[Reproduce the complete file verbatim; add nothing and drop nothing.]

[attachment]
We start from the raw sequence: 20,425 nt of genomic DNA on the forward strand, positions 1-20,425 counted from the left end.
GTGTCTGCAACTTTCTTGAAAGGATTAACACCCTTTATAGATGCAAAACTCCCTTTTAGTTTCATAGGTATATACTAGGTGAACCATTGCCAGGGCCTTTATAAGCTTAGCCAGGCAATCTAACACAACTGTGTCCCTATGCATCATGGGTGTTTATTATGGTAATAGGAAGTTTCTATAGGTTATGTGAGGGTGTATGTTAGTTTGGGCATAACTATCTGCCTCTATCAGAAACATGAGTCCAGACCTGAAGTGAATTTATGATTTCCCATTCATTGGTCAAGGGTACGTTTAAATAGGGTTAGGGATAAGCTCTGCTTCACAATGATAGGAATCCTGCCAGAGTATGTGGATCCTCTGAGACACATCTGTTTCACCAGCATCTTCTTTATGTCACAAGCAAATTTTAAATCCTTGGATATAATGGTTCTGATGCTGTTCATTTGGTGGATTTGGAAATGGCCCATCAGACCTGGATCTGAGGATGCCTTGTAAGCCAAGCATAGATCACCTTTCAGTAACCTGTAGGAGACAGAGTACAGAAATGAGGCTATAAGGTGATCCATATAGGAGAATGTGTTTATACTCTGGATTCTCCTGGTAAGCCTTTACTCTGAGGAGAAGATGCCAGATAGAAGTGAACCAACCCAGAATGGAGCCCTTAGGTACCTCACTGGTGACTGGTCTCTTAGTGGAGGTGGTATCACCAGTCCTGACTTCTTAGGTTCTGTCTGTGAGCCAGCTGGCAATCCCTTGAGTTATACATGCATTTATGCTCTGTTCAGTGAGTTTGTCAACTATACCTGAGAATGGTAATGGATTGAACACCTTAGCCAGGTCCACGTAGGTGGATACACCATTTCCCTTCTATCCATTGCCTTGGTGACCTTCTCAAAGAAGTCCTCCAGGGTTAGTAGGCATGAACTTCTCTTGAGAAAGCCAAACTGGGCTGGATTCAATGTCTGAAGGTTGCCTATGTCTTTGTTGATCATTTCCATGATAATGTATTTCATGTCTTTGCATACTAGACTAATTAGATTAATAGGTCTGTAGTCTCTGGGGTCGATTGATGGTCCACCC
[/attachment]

We start from the raw sequence: 20,425 nt of genomic DNA on the forward strand, positions 1-20,425 counted from the left end.
GTGTCTGCAACTTTCTTGAAAGGATTAACACCCTTTATAGATGCAAAACTCCCTTTTAGTTTCATAGGTATATACTAGGTGAACCATTGCCAGGGCCTTTATAAGCTTAGCCAGGCAATCTAACACAACTGTGTCCCTATGCATCATGGGTGTTTATTATGGTAATAGGAAGTTTCTATAGGTTATGTGAGGGTGTATGTTAGTTTGGGCATAACTATCTGCCTCTATCAGAAACATGAGTCCAGACCTGAAGTGAATTTATGATTTCCCATTCATTGGTCAAGGGTACGTTTAAATAGGGTTAGGGATAAGCTCTGCTTCACAATGATAGGAATCCTGCCAGAGTATGTGGATCCTCTGAGACACATCTGTTTCACCAGCATCTTCTTTATGTCACAAGCAAATTTTAAATCCTTGGATATAATGGTTCTGATGCTGTTCATTTGGTGGATTTGGAAATGGCCCATCAGACCTGGATCTGAGGATGCCTTGTAAGCCAAGCATAGATCACCTTTCAGTAACCTGTAGGAGACAGAGTACAGAAATGAGGCTATAAGGTGATCCATATAGGAGAATGTGTTTATACTCTGGATTCTCCTGGTAAGCCTTTACTCTGAGGAGAAGATGCCAGATAGAAGTGAACCAACCCAGAATGGAGCCCTTAGGTACCTCACTGGTGACTGGTCTCTTAGTGGAGGTGGTATCACCAGTCCTGACTTCTTAGGTTCTGTCTGTGAGCCAGCTGGCAATCCCTTGAGTTATACATGCATTTATGCTCTGTTCAGTGAGTTTGTCAACTATACCTGAGAATGGTAATGGATTGAACACCTTAGCCAGGTCCACGTAGGTGGATACACCATTTCCCTTCTATCCATTGCCTTGGTGACCTTCTCAAAGAAGTCCTCCAGGGTTAGTAGGCATGAACTTCTCTTGAGAAAGCCAAACTGGGCTGGATTCAATGTCTGAAGGTTGCCTATGTCTTTGTTGATCATTTCCATGATAATGTATTTCATGTCTTTGCATACTAGACTAATTAGATTAATAGGTCTGTAGTCTCTGGGGTCGATTGATGGTCCACCC